Auto sales down across the board

Weak economy results in worse-than-expected figures for the major companies.

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NEW YORK (CNNMoney.com) -- U.S. auto sales fell in February, as worse-than-expected reports issued by carmakers Monday showed continuing weakness in the face of a troubled economy.

In anticipation of further sales declines, both Ford Motor Co. and General Motors said they plan to cut second-quarter production - Ford by 10% and GM by 5%. First-quarter manufacturing will remain unchanged.

"We're in a recession, at least as far as car sales are concerned," said analyst David Healy of Burnham Securities. "You can blame it on the state of the economy, not on any particular automaker."

Automobile sales from domestic carmakers, fell 11% in February compared with a year ago, according to sales tracker Autodata, but they managed to hold on to 51.2% of the market compared to foreign manufacturers.

American automakers took the biggest sales hits in February.

General Motors, the world's largest automaker, saw a 12.9% drop in the sales of cars and light trucks in February, worse than Edmunds.com's predicted decline of 9.5%. The February numbers were unadjusted for the extra day this year.

GM blamed the percentage drop on unusually strong sales in February 2007, when there was a 3.7% increase.

"If it hadn't been such a tough comparison, the decline would've been more in-line with the industry," said Healy.

GM reported strong sales of its fuel-efficient models. Sales of the Chevrolet Cobalt were up 56%, and sales of the Pontiac G6 were up 50%.

Sales of light GM (GM, Fortune 500) trucks fell 19.2%.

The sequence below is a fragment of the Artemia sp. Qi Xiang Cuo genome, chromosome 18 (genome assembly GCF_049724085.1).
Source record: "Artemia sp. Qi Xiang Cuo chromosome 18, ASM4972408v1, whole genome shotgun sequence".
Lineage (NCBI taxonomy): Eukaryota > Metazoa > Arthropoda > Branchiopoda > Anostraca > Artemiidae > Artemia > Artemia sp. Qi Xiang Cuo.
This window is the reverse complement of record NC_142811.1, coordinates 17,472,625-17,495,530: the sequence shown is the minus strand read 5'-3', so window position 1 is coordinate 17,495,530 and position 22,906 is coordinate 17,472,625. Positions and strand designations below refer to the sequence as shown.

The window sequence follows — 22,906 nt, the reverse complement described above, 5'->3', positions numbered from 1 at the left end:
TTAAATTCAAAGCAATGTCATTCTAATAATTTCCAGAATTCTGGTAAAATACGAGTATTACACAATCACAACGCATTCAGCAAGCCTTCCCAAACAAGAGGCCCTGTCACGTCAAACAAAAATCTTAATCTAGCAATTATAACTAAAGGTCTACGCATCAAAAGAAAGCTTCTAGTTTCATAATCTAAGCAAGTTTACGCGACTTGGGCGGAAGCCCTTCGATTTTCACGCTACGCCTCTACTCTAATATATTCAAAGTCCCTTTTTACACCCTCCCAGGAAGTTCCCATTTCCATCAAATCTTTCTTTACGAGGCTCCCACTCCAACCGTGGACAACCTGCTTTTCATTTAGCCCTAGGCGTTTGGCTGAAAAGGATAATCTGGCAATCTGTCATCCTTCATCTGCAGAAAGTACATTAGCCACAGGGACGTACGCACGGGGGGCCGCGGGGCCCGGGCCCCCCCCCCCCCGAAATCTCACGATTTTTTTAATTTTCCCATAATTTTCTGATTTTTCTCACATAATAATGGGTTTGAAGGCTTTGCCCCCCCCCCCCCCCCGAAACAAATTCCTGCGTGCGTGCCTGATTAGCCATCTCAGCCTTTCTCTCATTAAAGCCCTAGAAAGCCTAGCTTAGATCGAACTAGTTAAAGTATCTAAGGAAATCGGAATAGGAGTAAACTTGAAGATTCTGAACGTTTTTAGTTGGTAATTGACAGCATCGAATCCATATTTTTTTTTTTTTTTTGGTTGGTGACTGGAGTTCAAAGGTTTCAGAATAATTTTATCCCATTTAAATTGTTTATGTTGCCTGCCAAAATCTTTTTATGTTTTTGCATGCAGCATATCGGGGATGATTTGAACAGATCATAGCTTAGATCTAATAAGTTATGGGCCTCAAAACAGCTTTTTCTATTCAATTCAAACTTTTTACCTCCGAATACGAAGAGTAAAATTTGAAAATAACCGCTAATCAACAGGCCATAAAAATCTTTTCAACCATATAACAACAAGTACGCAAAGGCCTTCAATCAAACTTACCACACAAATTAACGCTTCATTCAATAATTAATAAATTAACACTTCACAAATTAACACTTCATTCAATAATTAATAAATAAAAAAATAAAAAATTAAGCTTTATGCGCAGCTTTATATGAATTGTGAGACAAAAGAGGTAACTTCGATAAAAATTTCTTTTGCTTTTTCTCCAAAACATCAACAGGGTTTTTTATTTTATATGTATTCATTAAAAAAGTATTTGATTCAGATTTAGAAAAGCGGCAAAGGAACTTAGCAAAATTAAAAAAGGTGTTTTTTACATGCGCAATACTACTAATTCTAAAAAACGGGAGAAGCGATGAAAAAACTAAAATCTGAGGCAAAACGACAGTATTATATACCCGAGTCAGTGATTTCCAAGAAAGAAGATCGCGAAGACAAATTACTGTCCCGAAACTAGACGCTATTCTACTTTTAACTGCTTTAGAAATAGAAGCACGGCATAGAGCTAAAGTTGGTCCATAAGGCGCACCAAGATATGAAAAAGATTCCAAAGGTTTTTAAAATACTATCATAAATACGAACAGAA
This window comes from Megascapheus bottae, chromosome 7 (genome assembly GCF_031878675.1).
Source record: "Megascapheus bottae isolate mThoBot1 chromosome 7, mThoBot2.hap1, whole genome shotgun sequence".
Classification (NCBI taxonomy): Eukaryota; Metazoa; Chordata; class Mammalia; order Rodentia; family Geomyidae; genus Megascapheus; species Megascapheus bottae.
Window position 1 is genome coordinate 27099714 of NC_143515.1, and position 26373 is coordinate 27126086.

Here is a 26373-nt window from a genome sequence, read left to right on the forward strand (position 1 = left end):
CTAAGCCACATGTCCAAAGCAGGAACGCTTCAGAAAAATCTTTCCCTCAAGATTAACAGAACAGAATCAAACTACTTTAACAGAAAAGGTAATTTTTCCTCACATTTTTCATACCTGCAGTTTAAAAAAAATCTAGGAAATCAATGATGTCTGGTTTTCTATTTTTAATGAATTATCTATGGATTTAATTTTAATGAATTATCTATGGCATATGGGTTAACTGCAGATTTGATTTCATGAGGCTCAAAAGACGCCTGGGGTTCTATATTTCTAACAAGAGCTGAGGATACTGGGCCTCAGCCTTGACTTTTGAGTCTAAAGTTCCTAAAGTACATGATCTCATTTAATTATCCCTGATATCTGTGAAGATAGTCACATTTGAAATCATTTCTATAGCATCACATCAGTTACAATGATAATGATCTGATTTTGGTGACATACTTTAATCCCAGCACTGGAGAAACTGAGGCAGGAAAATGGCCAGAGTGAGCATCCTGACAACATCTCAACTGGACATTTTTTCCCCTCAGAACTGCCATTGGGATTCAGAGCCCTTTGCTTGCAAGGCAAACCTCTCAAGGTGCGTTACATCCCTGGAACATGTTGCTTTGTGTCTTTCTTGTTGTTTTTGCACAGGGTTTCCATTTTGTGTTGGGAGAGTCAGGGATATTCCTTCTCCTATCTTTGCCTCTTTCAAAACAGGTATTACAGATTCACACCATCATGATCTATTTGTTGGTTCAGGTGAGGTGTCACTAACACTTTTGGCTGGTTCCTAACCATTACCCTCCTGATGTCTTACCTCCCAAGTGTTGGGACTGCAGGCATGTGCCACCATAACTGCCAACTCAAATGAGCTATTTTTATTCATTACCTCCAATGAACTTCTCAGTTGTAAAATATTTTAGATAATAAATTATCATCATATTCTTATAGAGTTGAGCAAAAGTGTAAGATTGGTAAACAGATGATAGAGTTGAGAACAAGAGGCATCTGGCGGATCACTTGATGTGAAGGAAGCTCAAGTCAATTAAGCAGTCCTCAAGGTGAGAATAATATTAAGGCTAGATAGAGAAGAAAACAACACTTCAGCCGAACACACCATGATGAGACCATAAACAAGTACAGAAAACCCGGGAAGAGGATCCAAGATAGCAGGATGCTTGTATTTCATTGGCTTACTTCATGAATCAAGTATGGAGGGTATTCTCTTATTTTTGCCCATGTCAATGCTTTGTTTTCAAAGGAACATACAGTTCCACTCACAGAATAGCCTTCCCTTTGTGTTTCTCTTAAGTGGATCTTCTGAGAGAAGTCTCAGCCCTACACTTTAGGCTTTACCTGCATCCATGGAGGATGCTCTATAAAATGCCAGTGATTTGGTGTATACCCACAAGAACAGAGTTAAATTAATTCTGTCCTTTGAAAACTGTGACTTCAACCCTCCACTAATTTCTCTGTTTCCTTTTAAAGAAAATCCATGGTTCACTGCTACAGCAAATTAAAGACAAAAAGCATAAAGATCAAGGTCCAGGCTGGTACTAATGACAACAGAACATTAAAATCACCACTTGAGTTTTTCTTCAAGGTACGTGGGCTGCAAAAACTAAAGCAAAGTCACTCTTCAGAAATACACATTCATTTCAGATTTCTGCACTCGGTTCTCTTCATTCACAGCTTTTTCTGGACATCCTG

Ford said total vehicle sales fell 6.9% compared to a year earlier, with about 60% of the declines coming from sales to rental companies. Edmunds.com predicted a decline of about 6.7%.

The company reported a 36% increase in sales of its re-designed Ford Focus cars, aimed at younger consumers. Buyers in the 16-to-35 age group made up 32% of Focus sales.

Crossover SUV sales grew 10% as traditional SUV sales fell 22%.

Overall Ford (F, Fortune 500) truck sales fell 5.6%.

Chrysler reported a sales decline of 14% as it cut back on sales to rental companies, missing the Edmunds.com prediction of a 6.7% decline. Total car sales rose 8.6%, but were unable to offset a 22.4% decline in truck sales.

Sales of Asian and European brands were both lower in February, according to Autodata, with Toyota Motor Co., the number one foreign automaker posting the sharpest decline.

Toyota reported a sales decline of 2.8% over the previous year, with the largest decline coming from its Lexus division. Edmunds.com had expected Toyota's sales to grow 7.9%.

Sales of the Prius hybrid fell 10.9%.

Sales of Toyota's (TM) light trucks fell 0.8% overall, but the company's Tundra full-size pickup reported a sales jump of 48.9%.

Honda Motor Co. (HMC) showed sales growth. They were up 4.9%, still below the Edmunds.com forecast of 7.4%.

Overall, automobile industry sales fell 6.3% in February, according to Autodata. To top of page

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Most stock quote data provided by BATS. Market indices are shown in real time, except for the DJIA, which is delayed by two minutes. All times are ET. Disclaimer.

Morningstar: © 2014 Morningstar, Inc. All Rights Reserved.

Factset: FactSet Research Systems Inc. 2014. All rights reserved.

Chicago Mercantile Association: Certain market data is the property of Chicago Mercantile Exchange Inc. and its licensors. All rights reserved.

Dow Jones: The Dow Jones branded indices are proprietary to and are calculated, distributed and marketed by DJI Opco, a subsidiary of S&P Dow Jones Indices LLC and have been licensed for use to S&P Opco, LLC and CNN. Standard & Poor's and S&P are registered trademarks of Standard & Poor’s Financial Services LLC and Dow Jones is a registered trademark of Dow Jones Trademark Holdings LLC. All content of the Dow Jones branded indices © S&P Dow Jones Indices LLC 2014 and/or its affiliates.